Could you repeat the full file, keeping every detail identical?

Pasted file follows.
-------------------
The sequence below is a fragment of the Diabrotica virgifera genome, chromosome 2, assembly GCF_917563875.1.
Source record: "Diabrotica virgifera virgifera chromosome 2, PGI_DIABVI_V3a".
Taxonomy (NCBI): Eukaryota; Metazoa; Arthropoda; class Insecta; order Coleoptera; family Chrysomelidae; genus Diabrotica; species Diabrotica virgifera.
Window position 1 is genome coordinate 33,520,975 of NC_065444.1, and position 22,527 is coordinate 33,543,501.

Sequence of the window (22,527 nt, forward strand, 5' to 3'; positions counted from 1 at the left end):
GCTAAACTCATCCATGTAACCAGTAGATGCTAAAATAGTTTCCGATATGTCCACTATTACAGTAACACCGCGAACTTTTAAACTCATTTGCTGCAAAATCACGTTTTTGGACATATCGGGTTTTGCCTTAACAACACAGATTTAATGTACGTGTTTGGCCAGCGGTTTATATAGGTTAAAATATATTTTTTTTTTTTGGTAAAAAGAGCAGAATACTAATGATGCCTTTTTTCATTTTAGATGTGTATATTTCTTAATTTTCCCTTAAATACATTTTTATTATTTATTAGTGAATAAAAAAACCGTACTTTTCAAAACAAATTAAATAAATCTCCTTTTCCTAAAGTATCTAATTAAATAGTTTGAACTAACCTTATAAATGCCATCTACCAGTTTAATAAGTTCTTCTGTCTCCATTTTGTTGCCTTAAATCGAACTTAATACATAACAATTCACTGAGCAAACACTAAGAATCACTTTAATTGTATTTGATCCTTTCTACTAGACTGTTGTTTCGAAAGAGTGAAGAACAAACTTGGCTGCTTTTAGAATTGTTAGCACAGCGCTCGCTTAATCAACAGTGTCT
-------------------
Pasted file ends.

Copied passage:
The sequence below is a fragment of the Diabrotica virgifera genome, chromosome 2, assembly GCF_917563875.1.
Source record: "Diabrotica virgifera virgifera chromosome 2, PGI_DIABVI_V3a".
Taxonomy (NCBI): Eukaryota; Metazoa; Arthropoda; class Insecta; order Coleoptera; family Chrysomelidae; genus Diabrotica; species Diabrotica virgifera.
Window position 1 is genome coordinate 33,520,975 of NC_065444.1, and position 22,527 is coordinate 33,543,501.

Sequence of the window (22,527 nt, forward strand, 5' to 3'; positions counted from 1 at the left end):
GCTAAACTCATCCATGTAACCAGTAGATGCTAAAATAGTTTCCGATATGTCCACTATTACAGTAACACCGCGAACTTTTAAACTCATTTGCTGCAAAATCACGTTTTTGGACATATCGGGTTTTGCCTTAACAACACAGATTTAATGTACGTGTTTGGCCAGCGGTTTATATAGGTTAAAATATATTTTTTTTTTTTGGTAAAAAGAGCAGAATACTAATGATGCCTTTTTTCATTTTAGATGTGTATATTTCTTAATTTTCCCTTAAATACATTTTTATTATTTATTAGTGAATAAAAAAACCGTACTTTTCAAAACAAATTAAATAAATCTCCTTTTCCTAAAGTATCTAATTAAATAGTTTGAACTAACCTTATAAATGCCATCTACCAGTTTAATAAGTTCTTCTGTCTCCATTTTGTTGCCTTAAATCGAACTTAATACATAACAATTCACTGAGCAAACACTAAGAATCACTTTAATTGTATTTGATCCTTTCTACTAGACTGTTGTTTCGAAAGAGTGAAGAACAAACTTGGCTGCTTTTAGAATTGTTAGCACAGCGCTCGCTTAATCAACAGTGTCT